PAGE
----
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Saturday, 16 December, 2000, 13:28 GMT
Pressure mounts for electoral reform
By BBC News Online's Kevin Anderson in Washington
Washington is filled with talk about the deep divisions brought about by the election, but if there is an issue that Republicans, Democrats, and most Americans for that matter agree upon, it is that something must be done to improve the electoral system.
The closest presidential election in history has highlighted glaring inadequacies in voting methods and raised new questions about the Electoral College.
Electoral experts believe that outright abolition of the Electoral College is unlikely, but they also believe that the punch card ballot might be seeing its last election.
The Electoral College has long been a source of debate.
The National Archives says that in the 200 years that the system has been in place more than 700 proposals have been introduced in Congress to reform or abolish the Electoral College.
This year before the election, Illinois Senator Dick Durban, a Democrat, and Representative Ray LaHood, a Republican introduced legislation that would amend the Constitution and end the Electoral College.
The Electoral College has some vocal critics. The League of Women Voters and the American Bar Association call the system archaic and unnecessary.
David Enrich heads a group called Citizens for True Democracy that advocates a constitutional amendment to replace the Electoral College with a system of direct presidential elections and instant run-off elections.
He calls the Electoral College "grossly unfair and anti-democratic".
"In this election, the Electoral College is poised to overturn the popular vote," he says, adding: "It will have harmful effects on the legitimacy of American government and the legitimacy of the presidency as an institution."
He says the Electoral College caused the candidates to focus on 10 to 15 swing states to the exclusion of the remaining 75%.
The unfair nature of the Electoral College is depressing voter turnout. "There is a problem when half of the people don't feel they have a stake in voting."
'Every vote does count'
But Curtis Gans, the director of the Committee for the Study of the American Electorate, says the election and the Electoral College had the effect of reminding Americans that every vote does count.
If a mere 269 people in Florida had voted differently, it would have changed the outcome of the election.
The Electoral College also forces candidates to speak to regional and local interests, he says.
Without the system, "it would be one great big national media campaign. Candidates would go from tarmac to tarmac in the most populous places with no interest in local regional activities."
Walter Berns testified in front of a House of Representatives committee in 1997 in support of the Electoral College. He says the system provides clear and immediate winners - usually.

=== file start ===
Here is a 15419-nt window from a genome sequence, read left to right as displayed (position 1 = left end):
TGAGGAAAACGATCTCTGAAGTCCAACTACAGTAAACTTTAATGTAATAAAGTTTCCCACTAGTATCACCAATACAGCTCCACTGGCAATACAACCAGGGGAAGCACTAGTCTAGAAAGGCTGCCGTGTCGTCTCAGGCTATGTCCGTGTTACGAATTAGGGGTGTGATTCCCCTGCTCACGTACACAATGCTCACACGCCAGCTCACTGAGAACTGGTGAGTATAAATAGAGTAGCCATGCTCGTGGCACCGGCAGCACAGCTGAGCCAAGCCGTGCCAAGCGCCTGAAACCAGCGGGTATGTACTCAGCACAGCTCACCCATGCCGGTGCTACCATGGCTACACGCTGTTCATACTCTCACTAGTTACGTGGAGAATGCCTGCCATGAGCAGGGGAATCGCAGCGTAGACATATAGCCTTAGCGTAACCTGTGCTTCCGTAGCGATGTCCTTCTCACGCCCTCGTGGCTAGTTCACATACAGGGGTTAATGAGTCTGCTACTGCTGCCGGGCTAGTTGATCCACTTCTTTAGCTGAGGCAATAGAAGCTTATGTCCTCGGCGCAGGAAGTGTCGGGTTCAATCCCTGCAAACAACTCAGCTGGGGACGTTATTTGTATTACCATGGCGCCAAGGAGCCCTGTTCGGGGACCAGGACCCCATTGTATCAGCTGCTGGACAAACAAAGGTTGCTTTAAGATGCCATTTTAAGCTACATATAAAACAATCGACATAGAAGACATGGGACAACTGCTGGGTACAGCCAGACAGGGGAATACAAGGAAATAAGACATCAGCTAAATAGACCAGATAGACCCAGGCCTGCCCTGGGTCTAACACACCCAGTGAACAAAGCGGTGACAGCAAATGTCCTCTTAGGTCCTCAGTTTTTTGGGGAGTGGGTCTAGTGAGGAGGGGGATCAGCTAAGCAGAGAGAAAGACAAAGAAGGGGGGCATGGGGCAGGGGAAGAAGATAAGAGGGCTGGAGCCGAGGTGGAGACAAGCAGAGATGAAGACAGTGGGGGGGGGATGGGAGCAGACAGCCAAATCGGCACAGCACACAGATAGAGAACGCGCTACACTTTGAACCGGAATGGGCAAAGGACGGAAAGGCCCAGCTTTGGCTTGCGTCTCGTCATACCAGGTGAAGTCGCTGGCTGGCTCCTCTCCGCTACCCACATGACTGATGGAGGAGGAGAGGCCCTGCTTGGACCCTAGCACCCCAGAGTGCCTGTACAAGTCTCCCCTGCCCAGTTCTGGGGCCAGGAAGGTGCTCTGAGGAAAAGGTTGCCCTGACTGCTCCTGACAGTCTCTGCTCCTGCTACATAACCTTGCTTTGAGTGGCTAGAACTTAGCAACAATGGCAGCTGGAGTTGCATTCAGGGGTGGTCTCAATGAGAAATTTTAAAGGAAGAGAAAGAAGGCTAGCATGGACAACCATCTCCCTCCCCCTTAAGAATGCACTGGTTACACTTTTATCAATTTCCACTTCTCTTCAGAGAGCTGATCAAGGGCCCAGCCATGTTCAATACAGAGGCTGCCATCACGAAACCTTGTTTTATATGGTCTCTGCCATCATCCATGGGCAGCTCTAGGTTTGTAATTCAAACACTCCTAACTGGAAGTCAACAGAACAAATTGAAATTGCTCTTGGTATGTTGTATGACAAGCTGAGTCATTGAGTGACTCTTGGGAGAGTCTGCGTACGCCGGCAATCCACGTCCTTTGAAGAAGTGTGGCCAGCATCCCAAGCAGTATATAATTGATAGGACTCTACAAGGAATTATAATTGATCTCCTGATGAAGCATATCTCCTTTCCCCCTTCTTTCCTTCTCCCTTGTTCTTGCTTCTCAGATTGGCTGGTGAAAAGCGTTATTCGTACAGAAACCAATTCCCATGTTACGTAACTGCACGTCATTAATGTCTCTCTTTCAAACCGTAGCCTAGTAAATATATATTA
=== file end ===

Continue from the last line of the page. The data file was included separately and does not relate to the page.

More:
This year, however, it produced "this interminable recount."
But both he and Mr Gans say that with a direct national election, there would have been recounts in every state of the union, causing the process to go on much longer.
Mr Berns, a constitutional scholar at the conservative American Enterprise Institute, says that the Electoral College helps preserve the two-party system.
Without it, "there would be a proliferation of presidential candidates".
In a run-off, he fears that there would be very public "wheeling and dealing" as the two candidates in the run-off bargained with the losing candidates for their support.
Mr Berns adds that the Electoral College pushes parties to be moderate.
"One complaint of the two-party system is that the two parties are tweedle dee and tweedle dum, and there is some truth to that," he said.
But he adds: "That means that parties tend to move to the centre, and the radical extremes have no chance. There is something to be said for that."
Chance of passage?
While Mr Enrich agrees the Electoral College makes it more difficult for third-party candidates, he does not agree that this is positive.
"It absolutely locks out any independent candidate."
Although passing a constitutional amendment is very difficult, Mr Enrich believes that "the 2000 election provides a golden opportunity for the Electoral College to receive scrutiny it almost never receives."
Mr Gans believes that abolition of the Electoral College has little chance of passage, but he said it would be possible to improve the system.
Nebraska and Maine do not use the same winner-take-all system employed by other states. He believes that this might address the problems of candidates only focusing on swing states.
No more chad
More likely, however, are changes to the methods of voting.
"There will obviously be some attempt to find a better system of voting," says Mr Berns.
And Mr Gans says: "I think it is very likely that we will get standards for a federal ballot."
The ballot guidelines would standardise such things as:
He also believes that legislation might define the type of equipment and provide money to modernise voting systems.
"We will find something to prevent hanging chad," Mr Berns said.
Arkansas Republican Asa Hutchinson has already introduced legislation that would provide millions of dollars to improve election equipment and methods.
But apart from what is politically likely, Mr Gans says his fondest hope would be legislation to stop television networks from declaring winners based on exit polls and sampling.
"They should just report results," he says.
12 Dec 00 | Americas
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